“I once again ask Mr. Gallop,” Mr. Nason said Tuesday night, “if I should recuse myself from any further votes on this matter.”
MY OPINION: The discussion about Mr. Nason’s recusal went wrong because of a lack of information and understanding by both the Town Attorney, who determined that the relevant State statutes did not require the architect-councilman to recuse himself, and by Town Council members.
Mr. Gallop’s decision, which he based on a reading of North Carolina General Statutes sec. 160A-75 and 160A-381(d), was prefaced by his statement that “the only issue I’m aware of is that Mr. Nason does work for SAGA outside of Southern Shores.”
Mr. Gallop’s lack of awareness caused problems. It was not Mr. Nason’s business association with SAGA Construction and Development that appeared to disqualify him from voting on large-house matters, but rather his current architectural project at 64 Ocean Blvd., and the ongoing construction of 64A Ocean Blvd., which he designed.
I also question whether Mr. Nason has any other clients who intend to build on the Southern Shores oceanfront, whom he has not disclosed. Mr. Gallop might have asked him that question, but he didn’t.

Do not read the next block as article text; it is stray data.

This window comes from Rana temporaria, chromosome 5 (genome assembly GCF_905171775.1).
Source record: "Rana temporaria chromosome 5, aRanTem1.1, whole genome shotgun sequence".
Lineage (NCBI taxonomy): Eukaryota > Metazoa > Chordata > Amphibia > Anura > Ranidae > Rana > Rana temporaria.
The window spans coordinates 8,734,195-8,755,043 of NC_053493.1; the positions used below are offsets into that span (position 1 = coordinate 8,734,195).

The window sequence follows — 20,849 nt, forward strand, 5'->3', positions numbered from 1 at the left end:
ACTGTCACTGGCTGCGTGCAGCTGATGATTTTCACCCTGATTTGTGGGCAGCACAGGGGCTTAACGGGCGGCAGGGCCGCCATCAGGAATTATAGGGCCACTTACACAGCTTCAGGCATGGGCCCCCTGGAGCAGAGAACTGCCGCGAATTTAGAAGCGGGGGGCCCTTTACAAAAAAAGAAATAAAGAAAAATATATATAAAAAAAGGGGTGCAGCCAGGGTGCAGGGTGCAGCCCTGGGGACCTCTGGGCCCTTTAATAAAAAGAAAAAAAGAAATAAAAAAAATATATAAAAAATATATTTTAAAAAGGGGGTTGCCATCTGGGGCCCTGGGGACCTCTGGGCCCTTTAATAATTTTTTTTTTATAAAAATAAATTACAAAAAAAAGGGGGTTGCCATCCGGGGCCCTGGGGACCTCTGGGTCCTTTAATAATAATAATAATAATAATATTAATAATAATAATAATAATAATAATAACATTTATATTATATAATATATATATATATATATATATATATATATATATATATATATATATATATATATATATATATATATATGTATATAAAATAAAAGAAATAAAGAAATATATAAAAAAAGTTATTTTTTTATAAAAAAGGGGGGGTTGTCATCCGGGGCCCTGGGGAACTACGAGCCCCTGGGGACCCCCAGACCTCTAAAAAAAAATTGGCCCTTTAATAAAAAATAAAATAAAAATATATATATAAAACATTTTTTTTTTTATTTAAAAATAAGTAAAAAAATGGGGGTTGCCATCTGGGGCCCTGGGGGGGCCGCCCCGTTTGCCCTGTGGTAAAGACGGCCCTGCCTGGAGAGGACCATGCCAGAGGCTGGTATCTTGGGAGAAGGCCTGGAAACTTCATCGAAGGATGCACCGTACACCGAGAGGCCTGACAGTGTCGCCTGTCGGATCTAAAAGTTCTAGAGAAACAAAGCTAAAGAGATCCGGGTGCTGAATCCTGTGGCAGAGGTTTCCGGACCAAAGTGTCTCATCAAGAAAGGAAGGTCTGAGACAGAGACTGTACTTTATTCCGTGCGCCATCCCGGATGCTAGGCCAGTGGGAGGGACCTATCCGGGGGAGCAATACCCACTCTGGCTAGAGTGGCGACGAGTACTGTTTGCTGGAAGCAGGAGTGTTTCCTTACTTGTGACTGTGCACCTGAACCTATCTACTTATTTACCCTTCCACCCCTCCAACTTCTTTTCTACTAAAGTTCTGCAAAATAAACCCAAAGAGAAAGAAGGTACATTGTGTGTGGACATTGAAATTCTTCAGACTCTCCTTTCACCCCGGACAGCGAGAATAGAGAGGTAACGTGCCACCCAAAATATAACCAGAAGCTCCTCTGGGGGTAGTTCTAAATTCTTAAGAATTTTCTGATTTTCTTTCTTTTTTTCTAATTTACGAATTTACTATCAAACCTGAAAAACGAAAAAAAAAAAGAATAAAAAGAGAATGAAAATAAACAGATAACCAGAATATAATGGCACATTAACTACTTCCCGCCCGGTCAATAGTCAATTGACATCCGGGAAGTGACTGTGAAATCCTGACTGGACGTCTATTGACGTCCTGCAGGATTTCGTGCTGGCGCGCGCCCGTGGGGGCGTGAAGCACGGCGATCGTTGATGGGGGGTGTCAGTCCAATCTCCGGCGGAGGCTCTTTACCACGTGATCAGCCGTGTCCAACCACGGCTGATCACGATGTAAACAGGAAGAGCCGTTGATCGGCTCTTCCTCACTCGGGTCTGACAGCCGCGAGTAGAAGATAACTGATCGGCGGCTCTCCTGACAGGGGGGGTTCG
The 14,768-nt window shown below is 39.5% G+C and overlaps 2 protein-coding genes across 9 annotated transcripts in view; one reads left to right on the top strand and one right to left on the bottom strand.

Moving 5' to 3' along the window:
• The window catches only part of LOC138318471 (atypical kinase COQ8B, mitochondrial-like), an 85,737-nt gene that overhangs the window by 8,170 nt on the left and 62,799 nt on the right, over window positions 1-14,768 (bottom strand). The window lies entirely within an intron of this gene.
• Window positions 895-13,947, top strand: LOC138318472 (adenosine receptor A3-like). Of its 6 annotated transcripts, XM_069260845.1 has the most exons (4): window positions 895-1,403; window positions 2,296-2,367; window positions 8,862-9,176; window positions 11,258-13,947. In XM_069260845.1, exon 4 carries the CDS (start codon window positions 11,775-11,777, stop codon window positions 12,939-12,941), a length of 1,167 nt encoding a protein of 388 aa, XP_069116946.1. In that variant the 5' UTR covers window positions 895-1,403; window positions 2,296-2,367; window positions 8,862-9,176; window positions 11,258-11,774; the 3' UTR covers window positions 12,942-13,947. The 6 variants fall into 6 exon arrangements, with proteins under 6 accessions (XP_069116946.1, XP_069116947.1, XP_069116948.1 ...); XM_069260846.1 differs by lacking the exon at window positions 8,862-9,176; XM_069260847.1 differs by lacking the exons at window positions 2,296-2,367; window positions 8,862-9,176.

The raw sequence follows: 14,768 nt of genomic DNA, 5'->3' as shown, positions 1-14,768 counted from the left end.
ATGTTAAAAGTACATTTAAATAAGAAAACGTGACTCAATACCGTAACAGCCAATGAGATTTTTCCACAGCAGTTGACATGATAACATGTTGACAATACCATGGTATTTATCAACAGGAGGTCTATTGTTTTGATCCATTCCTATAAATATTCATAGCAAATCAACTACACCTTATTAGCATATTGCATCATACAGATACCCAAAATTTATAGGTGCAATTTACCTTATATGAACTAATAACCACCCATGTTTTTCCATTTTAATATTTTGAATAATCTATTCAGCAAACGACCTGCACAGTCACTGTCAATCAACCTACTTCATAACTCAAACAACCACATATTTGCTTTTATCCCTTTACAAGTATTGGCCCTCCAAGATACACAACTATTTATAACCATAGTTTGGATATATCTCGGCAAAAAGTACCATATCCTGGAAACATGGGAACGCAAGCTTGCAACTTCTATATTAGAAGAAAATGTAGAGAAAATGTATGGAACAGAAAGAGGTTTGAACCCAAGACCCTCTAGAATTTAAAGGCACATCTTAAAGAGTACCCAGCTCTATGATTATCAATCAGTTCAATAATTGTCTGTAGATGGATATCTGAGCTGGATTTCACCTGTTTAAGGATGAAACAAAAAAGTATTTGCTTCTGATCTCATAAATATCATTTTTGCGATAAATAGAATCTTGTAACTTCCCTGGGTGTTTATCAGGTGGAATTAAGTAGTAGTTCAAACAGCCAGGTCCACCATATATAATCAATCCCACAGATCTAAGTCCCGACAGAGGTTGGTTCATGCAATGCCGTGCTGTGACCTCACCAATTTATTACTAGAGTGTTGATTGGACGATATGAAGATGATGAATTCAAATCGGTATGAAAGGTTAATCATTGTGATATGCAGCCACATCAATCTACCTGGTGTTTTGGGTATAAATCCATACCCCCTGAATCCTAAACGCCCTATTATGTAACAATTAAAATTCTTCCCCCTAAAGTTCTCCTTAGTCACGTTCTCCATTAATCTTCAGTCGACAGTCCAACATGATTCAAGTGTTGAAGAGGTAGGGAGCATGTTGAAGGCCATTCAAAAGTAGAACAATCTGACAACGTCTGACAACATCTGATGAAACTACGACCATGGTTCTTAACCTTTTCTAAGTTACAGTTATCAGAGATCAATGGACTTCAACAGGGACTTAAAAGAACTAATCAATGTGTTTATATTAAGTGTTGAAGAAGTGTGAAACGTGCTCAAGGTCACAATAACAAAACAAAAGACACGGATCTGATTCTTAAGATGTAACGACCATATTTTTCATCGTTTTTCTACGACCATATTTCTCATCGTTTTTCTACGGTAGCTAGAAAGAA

Mr. Nason’s known projects, and any others like them, constitute Mr. Nason’s “financial interest,” for purposes of evaluating his conflict of interest. (sec. 160A-75)
It is in light of these projects that Mr. Nason’s vote on any zoning map or text amendment must be evaluated. Is the outcome of a ZTA vote “reasonably likely to have a direct, substantial, and readily identifiable financial impact” on Mr. Nason? That’s the standard applied in sec. 160A-381(d), which is part of the State zoning statute. That question cannot be answered until Mr. Nason fully discloses who his current Southern Shores oceanfront clients are and what he is doing for them.
That Mr. Gallop failed to recognize this and assumed that the conflict challenge was based only on Mr. Nason’s business association with SAGA was a disappointment to me. That he later admitted that he could be wrong was equally disappointing.
Mr. Nason’s motion to recuse himself was defeated 3-2, with Mr. Nason and Mayor Bennett supporting it.